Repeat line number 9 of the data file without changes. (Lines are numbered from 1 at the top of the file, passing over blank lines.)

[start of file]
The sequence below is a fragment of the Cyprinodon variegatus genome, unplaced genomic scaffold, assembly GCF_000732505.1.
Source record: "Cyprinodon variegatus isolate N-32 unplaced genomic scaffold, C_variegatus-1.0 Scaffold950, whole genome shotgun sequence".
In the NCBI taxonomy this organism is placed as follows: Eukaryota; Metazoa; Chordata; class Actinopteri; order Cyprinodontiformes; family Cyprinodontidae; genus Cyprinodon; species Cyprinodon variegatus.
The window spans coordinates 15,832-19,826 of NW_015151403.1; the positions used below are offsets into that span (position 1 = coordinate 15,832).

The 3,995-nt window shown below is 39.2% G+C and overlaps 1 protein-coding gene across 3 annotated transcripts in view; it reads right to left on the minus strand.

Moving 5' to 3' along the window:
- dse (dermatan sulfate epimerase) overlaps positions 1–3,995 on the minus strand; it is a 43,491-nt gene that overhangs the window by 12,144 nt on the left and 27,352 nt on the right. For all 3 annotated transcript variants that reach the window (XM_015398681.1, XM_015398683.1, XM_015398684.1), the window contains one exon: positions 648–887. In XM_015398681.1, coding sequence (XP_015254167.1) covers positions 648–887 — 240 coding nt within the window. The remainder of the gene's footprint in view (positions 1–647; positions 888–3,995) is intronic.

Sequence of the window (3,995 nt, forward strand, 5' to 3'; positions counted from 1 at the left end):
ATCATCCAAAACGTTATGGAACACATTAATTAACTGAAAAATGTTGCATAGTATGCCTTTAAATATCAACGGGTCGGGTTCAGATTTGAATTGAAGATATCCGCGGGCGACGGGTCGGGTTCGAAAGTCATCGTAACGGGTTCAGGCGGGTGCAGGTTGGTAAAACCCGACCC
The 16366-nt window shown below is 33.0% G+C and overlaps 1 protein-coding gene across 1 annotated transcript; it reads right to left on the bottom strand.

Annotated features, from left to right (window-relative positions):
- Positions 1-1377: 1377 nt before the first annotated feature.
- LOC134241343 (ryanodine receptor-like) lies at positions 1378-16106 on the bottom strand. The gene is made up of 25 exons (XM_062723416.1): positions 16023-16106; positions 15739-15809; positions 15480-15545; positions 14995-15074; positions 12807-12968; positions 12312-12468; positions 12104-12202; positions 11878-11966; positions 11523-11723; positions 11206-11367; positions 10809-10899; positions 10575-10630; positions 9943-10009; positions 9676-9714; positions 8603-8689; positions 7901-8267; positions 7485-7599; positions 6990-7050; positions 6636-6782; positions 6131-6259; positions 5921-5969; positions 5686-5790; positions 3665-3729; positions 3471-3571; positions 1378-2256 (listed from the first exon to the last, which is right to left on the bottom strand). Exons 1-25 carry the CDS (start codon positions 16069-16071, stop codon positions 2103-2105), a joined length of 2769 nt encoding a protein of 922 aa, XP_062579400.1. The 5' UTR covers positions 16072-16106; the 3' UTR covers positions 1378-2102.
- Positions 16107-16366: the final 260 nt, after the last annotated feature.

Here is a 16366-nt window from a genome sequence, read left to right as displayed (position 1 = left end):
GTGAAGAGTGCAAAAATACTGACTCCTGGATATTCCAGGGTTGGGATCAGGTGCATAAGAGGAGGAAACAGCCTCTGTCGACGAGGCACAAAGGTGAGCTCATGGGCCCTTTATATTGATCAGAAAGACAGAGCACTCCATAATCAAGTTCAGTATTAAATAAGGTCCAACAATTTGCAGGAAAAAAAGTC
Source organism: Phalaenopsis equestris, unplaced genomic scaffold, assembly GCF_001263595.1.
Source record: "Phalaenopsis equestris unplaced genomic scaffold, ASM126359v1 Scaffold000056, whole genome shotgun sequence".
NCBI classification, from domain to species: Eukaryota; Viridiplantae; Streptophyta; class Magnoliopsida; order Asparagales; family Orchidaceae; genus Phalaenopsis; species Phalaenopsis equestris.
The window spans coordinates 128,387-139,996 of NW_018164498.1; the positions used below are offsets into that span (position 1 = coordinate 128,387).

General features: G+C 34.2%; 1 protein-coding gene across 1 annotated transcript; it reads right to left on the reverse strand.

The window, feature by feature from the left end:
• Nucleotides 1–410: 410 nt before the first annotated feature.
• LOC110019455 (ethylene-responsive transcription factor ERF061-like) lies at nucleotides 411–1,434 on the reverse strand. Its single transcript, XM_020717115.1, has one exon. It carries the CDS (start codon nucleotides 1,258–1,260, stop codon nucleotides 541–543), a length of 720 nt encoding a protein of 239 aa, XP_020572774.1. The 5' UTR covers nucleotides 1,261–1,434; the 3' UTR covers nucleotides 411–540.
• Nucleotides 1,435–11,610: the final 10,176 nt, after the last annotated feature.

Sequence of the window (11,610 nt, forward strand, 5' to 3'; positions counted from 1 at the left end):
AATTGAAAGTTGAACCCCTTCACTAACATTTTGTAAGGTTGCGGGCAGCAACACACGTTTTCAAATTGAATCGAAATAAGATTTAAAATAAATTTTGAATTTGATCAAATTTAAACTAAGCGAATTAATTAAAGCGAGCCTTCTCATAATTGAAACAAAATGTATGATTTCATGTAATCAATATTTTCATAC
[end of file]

ATCATCCAAAACGTTATGGAACACATTAATTAACTGAAAAATGTTGCATAGTATGCCTTTAAATATCAACGGGTCGGGTTCAGATTTGAATTGAAGATATCCGCGGGCGACGGGTCGGGTTCGAAAGTCATCGTAACGGGTTCAGGCGGGTGCAGGTTGGTAAAACCCGACCC